Our first Christmas without Greg was dreaded pretty much from the moment Greg died. When you think about it, that’s ridiculous. It’s ridiculous that one day should be feared so much more than any other. The situation is the same and ongoing. It’s ridiculous to apportion the pain of grief to one particular day. The pain is the same and ongoing. And the situation and the pain are so monumental it seems almost comical to me that this one single day is given such credence. A life without Greg – that is the thing to be feared, not Christmas!
But Christmas is a difficult time for the bereaved, and it always will be, because it is a day so laden with symbolism and history. And everyone understands this. Christmas is a time to be with your family, but your family unit has altered beyond recognition. Being together only accentuates those who are missing. Christmas is a time for tradition, but every tradition is a reminder of past Christmases that took place in happier times, where you were all present. Perhaps most difficult is the perceived joy that other people are having, with their families and their traditions that have remained unchanged by death or tragedy, which so starkly contrasts the way you feel.
We elected to escape and took a holiday. My only requirement was that it needed to be hot – otherwise it would just feel like Christmas elsewhere. It needed to be completely different; as un-Christmassy as it gets. The result was a week long holiday in Tenerife – arriving Christmas Eve and leaving New Year’s Eve. Both major events in the holiday period hence being sufficiently disrupted by travel arrangements that we hoped they would pass with only minor recognition.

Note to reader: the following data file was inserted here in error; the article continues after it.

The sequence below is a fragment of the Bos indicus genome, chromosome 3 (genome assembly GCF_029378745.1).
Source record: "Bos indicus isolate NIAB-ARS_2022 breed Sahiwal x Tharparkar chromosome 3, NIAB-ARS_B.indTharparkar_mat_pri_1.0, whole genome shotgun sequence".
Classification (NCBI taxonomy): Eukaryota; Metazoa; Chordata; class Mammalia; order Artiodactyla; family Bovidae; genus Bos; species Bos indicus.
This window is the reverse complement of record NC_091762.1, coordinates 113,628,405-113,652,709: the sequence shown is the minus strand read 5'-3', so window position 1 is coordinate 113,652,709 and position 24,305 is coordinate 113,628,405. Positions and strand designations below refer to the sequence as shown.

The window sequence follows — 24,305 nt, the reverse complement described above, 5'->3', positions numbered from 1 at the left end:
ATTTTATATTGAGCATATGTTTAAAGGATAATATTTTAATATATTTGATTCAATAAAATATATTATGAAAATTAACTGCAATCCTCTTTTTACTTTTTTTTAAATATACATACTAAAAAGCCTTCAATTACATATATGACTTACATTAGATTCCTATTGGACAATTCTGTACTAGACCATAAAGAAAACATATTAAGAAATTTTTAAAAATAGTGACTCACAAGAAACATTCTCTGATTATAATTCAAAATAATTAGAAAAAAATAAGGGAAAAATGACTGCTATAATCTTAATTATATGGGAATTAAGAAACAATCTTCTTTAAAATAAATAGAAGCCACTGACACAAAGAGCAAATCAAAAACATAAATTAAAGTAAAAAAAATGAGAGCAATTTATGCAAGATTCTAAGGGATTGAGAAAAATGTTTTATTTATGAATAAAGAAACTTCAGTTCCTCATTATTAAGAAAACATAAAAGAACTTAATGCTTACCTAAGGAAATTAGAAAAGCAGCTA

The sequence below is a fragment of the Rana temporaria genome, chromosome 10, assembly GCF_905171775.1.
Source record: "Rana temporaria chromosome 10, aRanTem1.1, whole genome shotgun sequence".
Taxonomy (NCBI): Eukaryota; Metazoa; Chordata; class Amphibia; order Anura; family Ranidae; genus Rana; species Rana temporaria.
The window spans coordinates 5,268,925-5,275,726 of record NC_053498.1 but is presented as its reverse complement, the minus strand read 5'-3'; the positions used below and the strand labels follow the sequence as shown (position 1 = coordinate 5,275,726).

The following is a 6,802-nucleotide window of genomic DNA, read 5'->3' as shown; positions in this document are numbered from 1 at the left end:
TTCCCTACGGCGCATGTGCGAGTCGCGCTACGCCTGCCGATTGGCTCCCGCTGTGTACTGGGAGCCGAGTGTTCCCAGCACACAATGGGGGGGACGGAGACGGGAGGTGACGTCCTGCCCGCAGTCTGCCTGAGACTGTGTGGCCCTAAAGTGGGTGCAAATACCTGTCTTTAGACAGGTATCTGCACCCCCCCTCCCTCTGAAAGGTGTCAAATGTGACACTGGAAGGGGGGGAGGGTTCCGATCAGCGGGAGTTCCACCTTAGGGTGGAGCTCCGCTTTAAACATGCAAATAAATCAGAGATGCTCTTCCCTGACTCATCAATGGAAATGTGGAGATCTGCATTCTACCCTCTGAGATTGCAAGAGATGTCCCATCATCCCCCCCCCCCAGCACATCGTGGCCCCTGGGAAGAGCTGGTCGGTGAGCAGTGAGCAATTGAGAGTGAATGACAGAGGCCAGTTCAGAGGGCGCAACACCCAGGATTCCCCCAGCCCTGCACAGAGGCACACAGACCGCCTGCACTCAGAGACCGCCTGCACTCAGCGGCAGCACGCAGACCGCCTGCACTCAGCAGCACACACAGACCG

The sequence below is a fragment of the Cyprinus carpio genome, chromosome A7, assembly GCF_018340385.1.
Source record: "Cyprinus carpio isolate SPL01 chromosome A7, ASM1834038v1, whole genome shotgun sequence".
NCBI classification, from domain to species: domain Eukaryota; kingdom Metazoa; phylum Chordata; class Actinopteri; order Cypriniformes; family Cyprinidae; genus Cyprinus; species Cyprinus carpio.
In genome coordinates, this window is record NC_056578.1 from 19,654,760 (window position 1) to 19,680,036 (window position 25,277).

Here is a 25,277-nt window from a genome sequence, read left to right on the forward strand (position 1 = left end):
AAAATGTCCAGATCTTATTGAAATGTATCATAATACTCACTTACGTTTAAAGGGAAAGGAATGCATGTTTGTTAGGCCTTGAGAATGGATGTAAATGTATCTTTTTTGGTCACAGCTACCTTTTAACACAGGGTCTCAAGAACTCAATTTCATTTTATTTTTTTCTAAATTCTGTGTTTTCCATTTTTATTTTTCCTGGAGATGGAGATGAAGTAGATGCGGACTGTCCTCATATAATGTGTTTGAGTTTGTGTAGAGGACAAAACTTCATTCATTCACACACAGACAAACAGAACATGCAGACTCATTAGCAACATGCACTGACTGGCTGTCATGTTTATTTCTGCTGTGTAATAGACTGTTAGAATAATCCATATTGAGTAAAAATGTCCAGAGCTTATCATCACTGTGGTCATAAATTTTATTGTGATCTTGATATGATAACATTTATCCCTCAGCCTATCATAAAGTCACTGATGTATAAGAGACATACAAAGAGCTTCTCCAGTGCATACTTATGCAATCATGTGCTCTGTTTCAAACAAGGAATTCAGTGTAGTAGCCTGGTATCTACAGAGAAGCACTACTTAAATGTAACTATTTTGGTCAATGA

Now I am here I believe this is the best thing we could have done. This doesn’t feel like Christmas, it feels like holiday. I may have been wearing a reindeer headband and my mum a ‘Bah Humbug’ Santa hat for the day’s duration, admittedly not a normal day’s attire, but other than that all very non-Christmassy.
Greg and I have done Christmas abroad before, in Australia. Dad and our siblings had been living there and we wanted to experience an Australian summer before they left for the not-so-exotic Aberdeen. The stifling, oppressive heat of the Australian summer truly was an experience and you have to admire the Brits over there for persisting with turkey and all the trimmings never mind the temperature. Whilst stuffing yourself with meat and potatoes is a comforting and warming tradition in Britain’s wet and windy winter it is more of a culinary battle to endure in Australia’s burning heat. It was lovely to spend Christmas day with our wider family and to be part of the excitement of younger siblings, but to me it just wasn’t Christmas. It started with a trip to the beach (customary Down Under apparently) and involved dipping in and out of the pool in my Dad’s backyard. But Christmas is about hiding yourself away from the elements (which are cold/ wet/ windy) with a hot toddy and a thick blanket, not revelling in them with nothing but a bikini and a pina colada.
So this year’s Christmas won on that front; it didn’t feel like Christmas at all. Sun; heat; a seaside stroll; a buffet breakfast; busy restaurants; and poolside sunbathing replaced the turkey roast; the presents; the Christmas tree; the games; the alcohol; and the films. It might be running and hiding but I think it was just what we needed this year.
However, in the world of social media you can’t escape the Christmases everyone else is having, and it’s hard for that not to inspire deep sadness. You run from Christmas but the fact you’ve run, and why you’ve done so, is ever present. Still, this year, given the circumstances, I don’t think we could have done it any better.